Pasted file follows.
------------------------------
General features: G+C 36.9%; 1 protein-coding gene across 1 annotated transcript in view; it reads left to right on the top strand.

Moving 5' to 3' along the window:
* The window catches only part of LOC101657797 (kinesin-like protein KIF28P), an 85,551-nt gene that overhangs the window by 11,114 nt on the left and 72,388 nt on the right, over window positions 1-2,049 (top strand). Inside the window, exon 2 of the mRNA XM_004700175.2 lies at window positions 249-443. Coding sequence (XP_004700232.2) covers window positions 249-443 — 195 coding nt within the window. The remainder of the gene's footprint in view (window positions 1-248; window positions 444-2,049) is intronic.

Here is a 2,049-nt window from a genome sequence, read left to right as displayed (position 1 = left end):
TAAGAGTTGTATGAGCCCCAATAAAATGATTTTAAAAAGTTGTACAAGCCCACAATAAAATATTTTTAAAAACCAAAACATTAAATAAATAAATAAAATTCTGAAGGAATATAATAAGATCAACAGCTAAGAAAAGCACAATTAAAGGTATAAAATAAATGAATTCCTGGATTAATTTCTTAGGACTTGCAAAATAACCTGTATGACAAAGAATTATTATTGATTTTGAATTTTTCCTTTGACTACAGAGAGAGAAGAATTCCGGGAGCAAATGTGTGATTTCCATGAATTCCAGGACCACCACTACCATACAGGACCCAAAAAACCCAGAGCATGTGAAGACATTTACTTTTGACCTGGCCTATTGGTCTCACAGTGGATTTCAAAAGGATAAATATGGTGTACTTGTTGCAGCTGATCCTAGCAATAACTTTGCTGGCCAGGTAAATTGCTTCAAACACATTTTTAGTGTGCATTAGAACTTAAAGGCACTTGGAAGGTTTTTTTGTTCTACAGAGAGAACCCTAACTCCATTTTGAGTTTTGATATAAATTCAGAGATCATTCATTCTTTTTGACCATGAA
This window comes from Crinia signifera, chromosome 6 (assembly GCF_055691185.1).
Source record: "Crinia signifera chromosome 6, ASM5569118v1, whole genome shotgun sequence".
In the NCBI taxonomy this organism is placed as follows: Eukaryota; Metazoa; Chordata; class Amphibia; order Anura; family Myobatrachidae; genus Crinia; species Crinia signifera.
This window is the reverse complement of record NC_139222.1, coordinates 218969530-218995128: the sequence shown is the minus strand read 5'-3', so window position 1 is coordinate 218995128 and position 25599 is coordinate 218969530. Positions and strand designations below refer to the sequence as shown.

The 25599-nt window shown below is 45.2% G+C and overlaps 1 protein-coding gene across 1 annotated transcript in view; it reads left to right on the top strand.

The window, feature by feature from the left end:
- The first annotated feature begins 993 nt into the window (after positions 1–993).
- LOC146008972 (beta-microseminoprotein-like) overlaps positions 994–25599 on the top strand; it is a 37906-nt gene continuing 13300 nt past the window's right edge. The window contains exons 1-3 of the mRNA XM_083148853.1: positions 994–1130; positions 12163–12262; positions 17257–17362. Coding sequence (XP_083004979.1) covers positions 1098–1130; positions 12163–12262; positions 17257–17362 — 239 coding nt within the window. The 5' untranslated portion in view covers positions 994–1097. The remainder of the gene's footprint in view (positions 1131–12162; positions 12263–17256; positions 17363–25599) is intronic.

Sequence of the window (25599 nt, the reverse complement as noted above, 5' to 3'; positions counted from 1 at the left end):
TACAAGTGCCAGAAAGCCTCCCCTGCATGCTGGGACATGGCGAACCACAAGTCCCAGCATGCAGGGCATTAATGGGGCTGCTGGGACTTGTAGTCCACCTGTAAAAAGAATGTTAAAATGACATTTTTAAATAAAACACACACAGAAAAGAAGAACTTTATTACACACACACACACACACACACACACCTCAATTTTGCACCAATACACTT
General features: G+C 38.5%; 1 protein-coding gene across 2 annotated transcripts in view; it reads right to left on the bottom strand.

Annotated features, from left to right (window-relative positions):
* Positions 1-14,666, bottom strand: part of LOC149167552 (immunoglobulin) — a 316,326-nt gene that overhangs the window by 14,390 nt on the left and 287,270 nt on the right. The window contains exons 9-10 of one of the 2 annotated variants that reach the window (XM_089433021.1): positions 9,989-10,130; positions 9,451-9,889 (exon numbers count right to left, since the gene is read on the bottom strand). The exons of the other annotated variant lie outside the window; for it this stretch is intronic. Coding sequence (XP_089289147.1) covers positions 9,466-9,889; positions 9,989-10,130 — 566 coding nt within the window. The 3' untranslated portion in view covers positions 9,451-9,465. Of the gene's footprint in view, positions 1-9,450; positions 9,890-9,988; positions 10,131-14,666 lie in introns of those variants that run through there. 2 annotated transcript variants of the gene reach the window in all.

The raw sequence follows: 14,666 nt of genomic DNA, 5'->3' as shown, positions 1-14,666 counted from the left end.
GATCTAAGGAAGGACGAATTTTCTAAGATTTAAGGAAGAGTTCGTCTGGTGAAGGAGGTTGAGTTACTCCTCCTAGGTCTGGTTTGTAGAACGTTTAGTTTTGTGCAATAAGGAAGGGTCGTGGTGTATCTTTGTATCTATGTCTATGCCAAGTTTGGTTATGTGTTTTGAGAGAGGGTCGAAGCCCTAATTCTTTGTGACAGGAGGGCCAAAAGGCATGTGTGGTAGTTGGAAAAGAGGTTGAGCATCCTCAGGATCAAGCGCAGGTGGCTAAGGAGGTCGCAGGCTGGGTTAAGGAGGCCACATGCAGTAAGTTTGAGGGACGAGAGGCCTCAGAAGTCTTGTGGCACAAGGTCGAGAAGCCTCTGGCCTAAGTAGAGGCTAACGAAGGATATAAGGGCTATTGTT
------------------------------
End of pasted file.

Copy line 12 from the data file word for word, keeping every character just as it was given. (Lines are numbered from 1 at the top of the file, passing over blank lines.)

- The first annotated feature begins 993 nt into the window (after positions 1–993).